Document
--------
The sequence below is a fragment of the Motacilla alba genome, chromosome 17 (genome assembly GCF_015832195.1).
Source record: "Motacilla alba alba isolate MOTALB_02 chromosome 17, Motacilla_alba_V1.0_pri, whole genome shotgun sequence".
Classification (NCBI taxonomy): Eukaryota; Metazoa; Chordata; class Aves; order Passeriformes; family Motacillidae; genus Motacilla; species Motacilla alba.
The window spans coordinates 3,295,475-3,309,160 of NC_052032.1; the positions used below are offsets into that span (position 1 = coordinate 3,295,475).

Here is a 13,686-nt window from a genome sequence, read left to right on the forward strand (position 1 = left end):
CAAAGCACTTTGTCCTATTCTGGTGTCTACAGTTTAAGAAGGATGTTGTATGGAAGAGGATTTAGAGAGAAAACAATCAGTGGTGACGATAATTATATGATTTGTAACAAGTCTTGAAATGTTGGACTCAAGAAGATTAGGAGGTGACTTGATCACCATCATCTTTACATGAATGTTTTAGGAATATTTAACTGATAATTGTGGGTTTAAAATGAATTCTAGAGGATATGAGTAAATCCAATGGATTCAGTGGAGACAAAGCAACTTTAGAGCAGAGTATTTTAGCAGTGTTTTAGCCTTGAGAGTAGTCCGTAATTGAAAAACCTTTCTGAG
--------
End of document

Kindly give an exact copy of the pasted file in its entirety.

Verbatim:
The sequence below is a fragment of the Motacilla alba genome, chromosome 17 (genome assembly GCF_015832195.1).
Source record: "Motacilla alba alba isolate MOTALB_02 chromosome 17, Motacilla_alba_V1.0_pri, whole genome shotgun sequence".
Classification (NCBI taxonomy): Eukaryota; Metazoa; Chordata; class Aves; order Passeriformes; family Motacillidae; genus Motacilla; species Motacilla alba.
The window spans coordinates 3,295,475-3,309,160 of NC_052032.1; the positions used below are offsets into that span (position 1 = coordinate 3,295,475).

Here is a 13,686-nt window from a genome sequence, read left to right on the forward strand (position 1 = left end):
CAAAGCACTTTGTCCTATTCTGGTGTCTACAGTTTAAGAAGGATGTTGTATGGAAGAGGATTTAGAGAGAAAACAATCAGTGGTGACGATAATTATATGATTTGTAACAAGTCTTGAAATGTTGGACTCAAGAAGATTAGGAGGTGACTTGATCACCATCATCTTTACATGAATGTTTTAGGAATATTTAACTGATAATTGTGGGTTTAAAATGAATTCTAGAGGATATGAGTAAATCCAATGGATTCAGTGGAGACAAAGCAACTTTAGAGCAGAGTATTTTAGCAGTGTTTTAGCCTTGAGAGTAGTCCGTAATTGAAAAACCTTTCTGAG